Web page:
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‘Like war’: Life inside Italy’s lockdown

Lucy Dean
·4-min read
Pictured: Milan local Federico Sapienza, images of deserted Milan. Images: Supplied
Federico Sapienza is in lockdown in Italy. Images: Supplied

When the northern Italian Lombardy region first entered lockdown, something interesting happened.

At first, residents frantically stockpiled food as if it was “like a war”, retail head at a major entertainment company and Milan local Federico Sapienza told Yahoo Finance. But outside of the frenzied shopping, no one was out and about.

However, in the following days, people started venturing out more and more.

“Much more, maybe too much. That’s why, probably, now we are in a bit more trouble.”

He said there were young people having drinks as the bars were still open last Sunday and the panic just wasn’t there.

But since then, the feeling is “very, very different”.

“With the shops that are open you have to maintain a one metre distance and be aware of people doing their business,” he said.

“The perception is that people are more scared.”

Image: Deserted northern Italian street. Image: Supplied
The streets are deserted in northern Italy. Image: Supplied

The Italian government on Monday placed the entire European nation, and its population of 60 million under lockdown in an attempt to protect the country’s most vulnerable and prevent a total hospital system collapse.

“We're having an important growth in infection... and of deaths," Prime Minister Giuseppe Conte said, describing the whole of Italy as a “protected zone”.

“There is no more time.”

Outside of China, Italy is the worst-hit country by the coronavirus with around 10,000 cases, and the hospital system is struggling. In a recent Facebook post, Dr Barbara Balanzoni warned of the gravity of the situation.

“I'm going to explain it very clearly: There are not enough places in the intensive care wards. There are not enough ventilators. The available places in the intensive care ward are limited and there are, and there will be, more people in need,” Balanzoni said.

Pictured: Deserted northern Italy. Image: Supplied
Citizens may be fined or hit with a jail sentence if they breach the lockdown. Image: Supplied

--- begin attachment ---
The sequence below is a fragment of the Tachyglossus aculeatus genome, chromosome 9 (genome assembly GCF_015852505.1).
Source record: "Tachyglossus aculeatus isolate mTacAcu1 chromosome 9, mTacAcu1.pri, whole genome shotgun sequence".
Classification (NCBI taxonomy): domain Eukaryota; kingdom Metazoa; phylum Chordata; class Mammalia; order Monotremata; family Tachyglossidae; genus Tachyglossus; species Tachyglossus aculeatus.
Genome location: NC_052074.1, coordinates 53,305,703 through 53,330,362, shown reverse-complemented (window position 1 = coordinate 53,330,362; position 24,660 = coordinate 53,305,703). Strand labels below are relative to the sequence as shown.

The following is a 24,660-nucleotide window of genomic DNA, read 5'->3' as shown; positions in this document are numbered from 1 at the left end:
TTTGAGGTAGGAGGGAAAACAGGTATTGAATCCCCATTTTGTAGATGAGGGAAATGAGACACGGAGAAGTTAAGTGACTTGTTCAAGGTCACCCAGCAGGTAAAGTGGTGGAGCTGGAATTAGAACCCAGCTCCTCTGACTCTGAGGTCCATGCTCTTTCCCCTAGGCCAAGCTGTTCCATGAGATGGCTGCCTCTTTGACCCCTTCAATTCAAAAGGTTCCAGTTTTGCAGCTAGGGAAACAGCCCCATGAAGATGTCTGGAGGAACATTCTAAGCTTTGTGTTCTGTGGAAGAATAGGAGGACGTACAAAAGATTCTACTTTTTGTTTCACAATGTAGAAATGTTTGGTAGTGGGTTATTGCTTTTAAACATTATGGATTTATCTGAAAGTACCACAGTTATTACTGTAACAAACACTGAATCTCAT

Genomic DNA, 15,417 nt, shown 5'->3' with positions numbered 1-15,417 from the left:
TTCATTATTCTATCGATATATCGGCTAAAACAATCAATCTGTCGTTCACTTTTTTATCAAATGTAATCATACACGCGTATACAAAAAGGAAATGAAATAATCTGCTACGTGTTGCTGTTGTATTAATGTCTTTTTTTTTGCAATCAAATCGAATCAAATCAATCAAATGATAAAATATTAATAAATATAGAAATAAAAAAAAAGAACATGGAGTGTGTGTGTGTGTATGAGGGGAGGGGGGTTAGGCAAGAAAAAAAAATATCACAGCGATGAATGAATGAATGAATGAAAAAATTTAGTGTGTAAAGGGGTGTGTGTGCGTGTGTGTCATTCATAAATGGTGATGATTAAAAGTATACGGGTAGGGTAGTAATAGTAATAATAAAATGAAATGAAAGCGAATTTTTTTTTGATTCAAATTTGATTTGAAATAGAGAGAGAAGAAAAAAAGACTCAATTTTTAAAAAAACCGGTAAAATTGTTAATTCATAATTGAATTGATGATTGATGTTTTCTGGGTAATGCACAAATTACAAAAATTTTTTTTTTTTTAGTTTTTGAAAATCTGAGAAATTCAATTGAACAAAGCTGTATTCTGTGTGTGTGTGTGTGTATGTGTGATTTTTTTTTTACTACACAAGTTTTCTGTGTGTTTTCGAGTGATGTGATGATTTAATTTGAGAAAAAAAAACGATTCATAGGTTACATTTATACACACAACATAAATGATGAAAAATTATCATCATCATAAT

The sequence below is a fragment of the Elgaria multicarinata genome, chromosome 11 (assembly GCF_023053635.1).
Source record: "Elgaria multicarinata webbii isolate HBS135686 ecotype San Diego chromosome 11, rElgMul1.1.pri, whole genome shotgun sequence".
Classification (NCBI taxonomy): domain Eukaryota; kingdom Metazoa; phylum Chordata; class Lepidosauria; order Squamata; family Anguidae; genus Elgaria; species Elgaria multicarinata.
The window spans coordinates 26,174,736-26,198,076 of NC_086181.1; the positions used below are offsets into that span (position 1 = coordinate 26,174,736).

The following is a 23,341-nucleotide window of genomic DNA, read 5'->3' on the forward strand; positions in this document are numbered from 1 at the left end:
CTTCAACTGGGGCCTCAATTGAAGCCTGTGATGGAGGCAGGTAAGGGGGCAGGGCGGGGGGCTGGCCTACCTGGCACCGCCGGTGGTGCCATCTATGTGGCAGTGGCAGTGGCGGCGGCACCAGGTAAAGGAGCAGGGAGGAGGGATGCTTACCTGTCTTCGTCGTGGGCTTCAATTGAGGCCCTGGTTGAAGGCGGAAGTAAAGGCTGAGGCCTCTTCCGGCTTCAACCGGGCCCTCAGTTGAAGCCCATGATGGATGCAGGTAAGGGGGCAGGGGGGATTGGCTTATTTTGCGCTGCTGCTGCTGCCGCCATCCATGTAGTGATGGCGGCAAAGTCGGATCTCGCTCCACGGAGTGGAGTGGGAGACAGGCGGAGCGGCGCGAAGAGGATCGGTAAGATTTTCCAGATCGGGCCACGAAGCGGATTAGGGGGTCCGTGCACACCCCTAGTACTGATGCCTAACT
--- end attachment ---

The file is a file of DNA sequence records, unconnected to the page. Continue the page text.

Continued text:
Now, there are warnings of fines and even jail time for those who break the rules.

“In the last two days, people are realising that the virus can be very dangerous and some people are scared that they will get sick with the virus,” Sapienza summarised.

“This is the first concern, more about older people that are the weakest.”

An economy in the pits

Pictured: Anxious shoppers queue for groceries in northern Italy. Image: Supplied
Shoppers queue up for groceries. Image: Supplied

Secondly, Italians are growing increasingly concerned about the looming financial catastrophe for the already embattled nation.

“There are a lot of people that are worried about the economic impact that this situation is having now and will have in the future.”

He said tourism, hotels, restaurants will all feel the “strong impact” and the nation is uncomfortably aware of this.

Work-life overhaul

Pictured: Northern Italy has become a ghost town. Image: Supplied
Italy has the most cases of coronavirus outside of China. Image: Supplied

As a professional, Sapienza counts himself one of the lucky ones: his work patterns are relatively unaffected by the lockdown.

He works from home, carrying out meetings with WebEx, Skype and phone calls.

“In terms of the way we are working, we are still working every single day,” he said.

“Eighty percent of our job is being done in the same way.”

He said other businesses have been quick to meet them halfway, meeting online “almost in the same way I used to do in my office”.

In fact, the biggest challenge Sapienza has come across is work-life balance.

While work-from-home programs are often touted as a way to ease the pressures of commutes and maintain a healthier routine, Sapienza said the lockdown has made his routine more difficult.

With a six-year-old son home from school, he and his wife have had to find a smart way to work.

“You think at the beginning, ‘Okay we have so much time to spend with my daughter, my son,’ but at the end you have to work eight-hour days, so at times it’s a bit difficult to manage your day, your private life.”

And it’s an adjustment for his six-year-old son whose daily schedule has been thrown completely out the window, but who still needs to complete “a lot” of homework.

“I would say that probably this is the most difficult part to manage.”

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